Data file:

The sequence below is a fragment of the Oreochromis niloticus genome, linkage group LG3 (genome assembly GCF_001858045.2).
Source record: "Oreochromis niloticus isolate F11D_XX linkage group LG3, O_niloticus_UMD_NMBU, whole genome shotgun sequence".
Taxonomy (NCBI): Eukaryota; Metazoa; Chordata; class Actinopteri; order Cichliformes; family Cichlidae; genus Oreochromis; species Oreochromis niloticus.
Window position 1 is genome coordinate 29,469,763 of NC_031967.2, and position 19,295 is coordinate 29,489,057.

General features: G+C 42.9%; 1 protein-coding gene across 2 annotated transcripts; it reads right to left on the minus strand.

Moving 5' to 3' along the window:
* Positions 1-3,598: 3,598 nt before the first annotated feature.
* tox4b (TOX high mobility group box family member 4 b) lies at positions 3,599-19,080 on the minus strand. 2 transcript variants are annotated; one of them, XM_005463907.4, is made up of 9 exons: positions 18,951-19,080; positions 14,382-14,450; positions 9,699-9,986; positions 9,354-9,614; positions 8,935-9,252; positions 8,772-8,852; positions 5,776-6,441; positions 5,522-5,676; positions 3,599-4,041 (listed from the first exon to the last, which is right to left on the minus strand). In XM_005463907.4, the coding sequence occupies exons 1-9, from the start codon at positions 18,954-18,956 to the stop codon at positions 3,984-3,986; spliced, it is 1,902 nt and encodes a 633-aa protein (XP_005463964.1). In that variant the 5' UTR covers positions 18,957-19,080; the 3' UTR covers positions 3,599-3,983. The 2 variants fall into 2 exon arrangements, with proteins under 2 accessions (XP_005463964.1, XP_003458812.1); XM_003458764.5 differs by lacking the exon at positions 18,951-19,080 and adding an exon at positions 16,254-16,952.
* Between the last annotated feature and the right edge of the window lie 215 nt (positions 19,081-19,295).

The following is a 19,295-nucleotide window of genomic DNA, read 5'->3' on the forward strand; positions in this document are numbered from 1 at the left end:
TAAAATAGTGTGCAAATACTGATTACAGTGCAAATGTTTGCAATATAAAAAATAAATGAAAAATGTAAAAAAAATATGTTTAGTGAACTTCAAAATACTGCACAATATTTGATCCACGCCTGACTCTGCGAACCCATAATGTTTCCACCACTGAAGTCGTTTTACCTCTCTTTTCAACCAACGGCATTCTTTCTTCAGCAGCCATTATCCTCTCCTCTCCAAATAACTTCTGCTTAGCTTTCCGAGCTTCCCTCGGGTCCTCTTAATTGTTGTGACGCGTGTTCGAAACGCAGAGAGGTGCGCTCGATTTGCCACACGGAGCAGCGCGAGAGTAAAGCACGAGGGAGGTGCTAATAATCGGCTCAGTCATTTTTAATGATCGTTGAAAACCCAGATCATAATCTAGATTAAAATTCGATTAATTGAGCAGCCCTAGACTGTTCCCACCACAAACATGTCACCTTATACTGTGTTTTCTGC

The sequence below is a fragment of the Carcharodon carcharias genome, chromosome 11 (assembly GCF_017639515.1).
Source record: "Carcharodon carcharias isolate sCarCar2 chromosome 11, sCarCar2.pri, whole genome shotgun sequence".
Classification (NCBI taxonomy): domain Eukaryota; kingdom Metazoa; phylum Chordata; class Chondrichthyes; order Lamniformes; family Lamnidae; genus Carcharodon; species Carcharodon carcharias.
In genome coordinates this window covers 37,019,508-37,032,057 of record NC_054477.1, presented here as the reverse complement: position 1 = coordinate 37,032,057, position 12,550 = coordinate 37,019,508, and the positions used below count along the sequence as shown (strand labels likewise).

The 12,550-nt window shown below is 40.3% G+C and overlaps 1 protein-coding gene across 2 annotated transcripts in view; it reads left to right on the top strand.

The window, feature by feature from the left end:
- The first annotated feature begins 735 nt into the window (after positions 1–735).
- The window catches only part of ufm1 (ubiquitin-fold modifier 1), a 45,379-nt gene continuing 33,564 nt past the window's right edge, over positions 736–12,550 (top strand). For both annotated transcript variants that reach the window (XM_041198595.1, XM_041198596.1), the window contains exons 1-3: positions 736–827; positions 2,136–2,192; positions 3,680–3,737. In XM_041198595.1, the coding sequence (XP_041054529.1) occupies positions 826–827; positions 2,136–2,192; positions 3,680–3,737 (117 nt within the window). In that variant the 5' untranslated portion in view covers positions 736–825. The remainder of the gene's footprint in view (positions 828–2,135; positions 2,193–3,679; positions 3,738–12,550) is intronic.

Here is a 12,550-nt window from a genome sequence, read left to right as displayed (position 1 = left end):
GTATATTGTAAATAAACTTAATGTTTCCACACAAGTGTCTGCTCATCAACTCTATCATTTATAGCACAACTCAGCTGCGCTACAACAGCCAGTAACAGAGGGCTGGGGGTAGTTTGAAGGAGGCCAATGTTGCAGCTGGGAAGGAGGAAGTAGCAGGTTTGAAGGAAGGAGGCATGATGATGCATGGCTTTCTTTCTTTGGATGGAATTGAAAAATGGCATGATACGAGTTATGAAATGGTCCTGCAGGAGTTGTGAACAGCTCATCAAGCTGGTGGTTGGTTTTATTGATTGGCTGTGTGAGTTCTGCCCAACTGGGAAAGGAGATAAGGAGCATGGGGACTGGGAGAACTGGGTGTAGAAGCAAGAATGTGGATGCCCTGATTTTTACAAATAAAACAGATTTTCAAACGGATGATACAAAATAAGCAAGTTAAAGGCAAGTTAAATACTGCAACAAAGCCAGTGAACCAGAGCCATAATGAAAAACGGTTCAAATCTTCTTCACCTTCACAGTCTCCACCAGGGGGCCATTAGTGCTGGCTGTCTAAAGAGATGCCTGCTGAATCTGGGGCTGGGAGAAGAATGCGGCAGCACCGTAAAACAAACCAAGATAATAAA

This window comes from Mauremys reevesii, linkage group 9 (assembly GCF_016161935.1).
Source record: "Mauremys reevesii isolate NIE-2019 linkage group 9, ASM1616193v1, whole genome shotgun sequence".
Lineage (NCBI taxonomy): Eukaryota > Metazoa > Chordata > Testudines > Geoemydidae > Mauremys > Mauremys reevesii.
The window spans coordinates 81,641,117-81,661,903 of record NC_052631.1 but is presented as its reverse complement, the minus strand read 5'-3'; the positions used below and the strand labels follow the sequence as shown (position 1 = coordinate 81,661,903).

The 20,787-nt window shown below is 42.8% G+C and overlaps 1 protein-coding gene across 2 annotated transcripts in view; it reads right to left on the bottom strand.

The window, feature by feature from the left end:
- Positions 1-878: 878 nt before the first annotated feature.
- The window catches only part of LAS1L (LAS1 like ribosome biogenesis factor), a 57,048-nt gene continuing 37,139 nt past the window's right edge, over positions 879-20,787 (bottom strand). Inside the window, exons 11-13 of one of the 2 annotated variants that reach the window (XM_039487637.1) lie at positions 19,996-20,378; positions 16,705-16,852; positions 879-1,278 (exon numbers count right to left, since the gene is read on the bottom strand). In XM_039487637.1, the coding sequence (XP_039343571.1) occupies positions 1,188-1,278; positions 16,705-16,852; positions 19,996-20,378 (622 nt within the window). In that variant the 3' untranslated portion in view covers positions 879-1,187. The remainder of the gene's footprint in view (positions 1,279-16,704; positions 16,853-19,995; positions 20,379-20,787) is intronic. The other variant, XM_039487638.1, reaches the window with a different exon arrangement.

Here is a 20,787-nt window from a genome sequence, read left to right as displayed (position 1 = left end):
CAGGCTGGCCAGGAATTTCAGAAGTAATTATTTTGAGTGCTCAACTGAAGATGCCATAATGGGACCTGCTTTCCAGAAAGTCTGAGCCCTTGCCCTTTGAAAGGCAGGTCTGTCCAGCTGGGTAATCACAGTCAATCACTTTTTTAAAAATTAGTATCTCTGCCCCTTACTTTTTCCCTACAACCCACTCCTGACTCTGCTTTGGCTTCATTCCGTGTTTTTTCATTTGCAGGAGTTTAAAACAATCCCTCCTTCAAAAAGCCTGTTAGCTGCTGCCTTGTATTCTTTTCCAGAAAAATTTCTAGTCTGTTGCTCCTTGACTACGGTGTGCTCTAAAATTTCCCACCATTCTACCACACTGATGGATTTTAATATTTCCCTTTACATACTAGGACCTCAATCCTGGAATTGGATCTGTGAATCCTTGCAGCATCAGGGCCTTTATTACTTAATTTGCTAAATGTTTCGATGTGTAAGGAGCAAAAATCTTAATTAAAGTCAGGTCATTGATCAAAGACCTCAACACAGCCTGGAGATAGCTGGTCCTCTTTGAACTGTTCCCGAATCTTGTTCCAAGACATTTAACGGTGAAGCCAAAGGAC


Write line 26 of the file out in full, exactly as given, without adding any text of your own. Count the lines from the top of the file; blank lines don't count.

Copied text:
The 20,787-nt window shown below is 42.8% G+C and overlaps 1 protein-coding gene across 2 annotated transcripts in view; it reads right to left on the bottom strand.